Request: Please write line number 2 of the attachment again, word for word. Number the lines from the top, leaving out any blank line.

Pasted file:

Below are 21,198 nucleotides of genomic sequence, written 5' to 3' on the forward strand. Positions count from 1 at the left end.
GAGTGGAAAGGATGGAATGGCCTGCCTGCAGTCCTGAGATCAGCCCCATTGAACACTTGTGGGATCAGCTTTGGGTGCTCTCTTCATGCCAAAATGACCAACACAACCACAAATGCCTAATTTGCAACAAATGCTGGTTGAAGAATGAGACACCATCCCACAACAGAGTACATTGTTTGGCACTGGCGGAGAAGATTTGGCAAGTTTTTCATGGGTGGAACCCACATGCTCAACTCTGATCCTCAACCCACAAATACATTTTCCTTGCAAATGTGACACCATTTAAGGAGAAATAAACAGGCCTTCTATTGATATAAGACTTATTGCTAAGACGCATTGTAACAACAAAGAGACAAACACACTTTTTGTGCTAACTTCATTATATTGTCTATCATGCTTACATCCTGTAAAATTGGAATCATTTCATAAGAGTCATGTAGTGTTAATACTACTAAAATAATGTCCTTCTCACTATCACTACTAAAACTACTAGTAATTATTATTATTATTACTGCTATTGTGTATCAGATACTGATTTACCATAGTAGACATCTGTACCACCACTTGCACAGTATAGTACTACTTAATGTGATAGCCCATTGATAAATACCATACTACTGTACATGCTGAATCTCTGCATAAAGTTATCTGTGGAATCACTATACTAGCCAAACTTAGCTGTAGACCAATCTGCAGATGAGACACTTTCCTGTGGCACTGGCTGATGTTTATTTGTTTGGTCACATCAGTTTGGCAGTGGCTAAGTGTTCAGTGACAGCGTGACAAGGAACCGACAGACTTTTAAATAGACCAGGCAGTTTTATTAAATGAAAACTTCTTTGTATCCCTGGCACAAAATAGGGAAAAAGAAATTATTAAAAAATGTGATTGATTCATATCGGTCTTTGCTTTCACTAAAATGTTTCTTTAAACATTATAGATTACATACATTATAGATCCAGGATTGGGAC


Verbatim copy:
GAGTGGAAAGGATGGAATGGCCTGCCTGCAGTCCTGAGATCAGCCCCATTGAACACTTGTGGGATCAGCTTTGGGTGCTCTCTTCATGCCAAAATGACCAACACAACCACAAATGCCTAATTTGCAACAAATGCTGGTTGAAGAATGAGACACCATCCCACAACAGAGTACATTGTTTGGCACTGGCGGAGAAGATTTGGCAAGTTTTTCATGGGTGGAACCCACATGCTCAACTCTGATCCTCAACCCACAAATACATTTTCCTTGCAAATGTGACACCATTTAAGGAGAAATAAACAGGCCTTCTATTGATATAAGACTTATTGCTAAGACGCATTGTAACAACAAAGAGACAAACACACTTTTTGTGCTAACTTCATTATATTGTCTATCATGCTTACATCCTGTAAAATTGGAATCATTTCATAAGAGTCATGTAGTGTTAATACTACTAAAATAATGTCCTTCTCACTATCACTACTAAAACTACTAGTAATTATTATTATTATTACTGCTATTGTGTATCAGATACTGATTTACCATAGTAGACATCTGTACCACCACTTGCACAGTATAGTACTACTTAATGTGATAGCCCATTGATAAATACCATACTACTGTACATGCTGAATCTCTGCATAAAGTTATCTGTGGAATCACTATACTAGCCAAACTTAGCTGTAGACCAATCTGCAGATGAGACACTTTCCTGTGGCACTGGCTGATGTTTATTTGTTTGGTCACATCAGTTTGGCAGTGGCTAAGTGTTCAGTGACAGCGTGACAAGGAACCGACAGACTTTTAAATAGACCAGGCAGTTTTATTAAATGAAAACTTCTTTGTATCCCTGGCACAAAATAGGGAAAAAGAAATTATTAAAAAATGTGATTGATTCATATCGGTCTTTGCTTTCACTAAAATGTTTCTTTAAACATTATAGATTACATACATTATAGATCCAGGATTGGGAC